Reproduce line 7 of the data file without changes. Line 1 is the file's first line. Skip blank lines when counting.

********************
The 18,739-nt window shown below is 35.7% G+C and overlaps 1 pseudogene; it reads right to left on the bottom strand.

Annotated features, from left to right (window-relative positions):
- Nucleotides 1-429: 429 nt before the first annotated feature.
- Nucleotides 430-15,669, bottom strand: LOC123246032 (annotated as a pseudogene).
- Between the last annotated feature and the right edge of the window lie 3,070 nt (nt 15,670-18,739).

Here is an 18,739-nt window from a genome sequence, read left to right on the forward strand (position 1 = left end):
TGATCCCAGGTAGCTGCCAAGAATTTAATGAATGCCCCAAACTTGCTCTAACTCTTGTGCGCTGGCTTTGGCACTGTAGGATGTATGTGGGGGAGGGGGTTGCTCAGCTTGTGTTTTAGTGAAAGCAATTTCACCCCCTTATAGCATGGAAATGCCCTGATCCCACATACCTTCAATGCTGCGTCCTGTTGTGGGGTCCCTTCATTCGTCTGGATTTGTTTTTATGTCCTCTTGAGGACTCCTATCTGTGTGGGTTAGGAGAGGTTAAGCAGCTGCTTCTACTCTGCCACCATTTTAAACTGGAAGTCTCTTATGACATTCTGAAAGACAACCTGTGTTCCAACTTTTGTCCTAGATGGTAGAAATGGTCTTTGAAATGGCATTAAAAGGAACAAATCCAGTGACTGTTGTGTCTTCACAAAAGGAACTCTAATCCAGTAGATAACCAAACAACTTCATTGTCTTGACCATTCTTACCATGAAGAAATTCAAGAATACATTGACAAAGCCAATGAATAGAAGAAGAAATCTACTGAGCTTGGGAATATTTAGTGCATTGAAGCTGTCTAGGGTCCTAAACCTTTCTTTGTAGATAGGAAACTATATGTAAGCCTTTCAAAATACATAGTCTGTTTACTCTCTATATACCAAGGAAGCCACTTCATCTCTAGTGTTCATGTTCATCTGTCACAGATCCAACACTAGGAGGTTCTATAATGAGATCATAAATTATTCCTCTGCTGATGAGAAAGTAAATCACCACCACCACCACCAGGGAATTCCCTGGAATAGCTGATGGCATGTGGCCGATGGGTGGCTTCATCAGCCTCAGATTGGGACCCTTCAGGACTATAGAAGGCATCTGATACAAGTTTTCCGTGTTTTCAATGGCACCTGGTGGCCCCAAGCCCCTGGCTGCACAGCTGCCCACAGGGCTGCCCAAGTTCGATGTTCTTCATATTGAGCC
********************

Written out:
TGATCCCAGGTAGCTGCCAAGAATTTAATGAATGCCCCAAACTTGCTCTAACTCTTGTGCGCTGGCTTTGGCACTGTAGGATGTATGTGGGGGAGGGGGTTGCTCAGCTTGTGTTTTAGTGAAAGCAATTTCACCCCCTTATAGCATGGAAATGCCCTGATCCCACATACCTTCAATGCTGCGTCCTGTTGTGGGGTCCCTTCATTCGTCTGGATTTGTTTTTATGTCCTCTTGAGGACTCCTATCTGTGTGGGTTAGGAGAGGTTAAGCAGCTGCTTCTACTCTGCCACCATTTTAAACTGGAAGTCTCTTATGACATTCTGAAAGACAACCTGTGTTCCAACTTTTGTCCTAGATGGTAGAAATGGTCTTTGAAATGGCATTAAAAGGAACAAATCCAGTGACTGTTGTGTCTTCACAAAAGGAACTCTAATCCAGTAGATAACCAAACAACTTCATTGTCTTGACCATTCTTACCATGAAGAAATTCAAGAATACATTGACAAAGCCAATGAATAGAAGAAGAAATCTACTGAGCTTGGGAATATTTAGTGCATTGAAGCTGTCTAGGGTCCTAAACCTTTCTTTGTAGATAGGAAACTATATGTAAGCCTTTCAAAATACATAGTCTGTTTACTCTCTATATACCAAGGAAGCCACTTCATCTCTAGTGTTCATGTTCATCTGTCACAGATCCAACACTAGGAGGTTCTATAATGAGATCATAAATTATTCCTCTGCTGATGAGAAAGTAAATCACCACCACCACCACCAGGGAATTCCCTGGAATAGCTGATGGCATGTGGCCGATGGGTGGCTTCATCAGCCTCAGATTGGGACCCTTCAGGACTATAGAAGGCATCTGATACAAGTTTTCCGTGTTTTCAATGGCACCTGGTGGCCCCAAGCCCCTGGCTGCACAGCTGCCCACAGGGCTGCCCAAGTTCGATGTTCTTCATATTGAGCC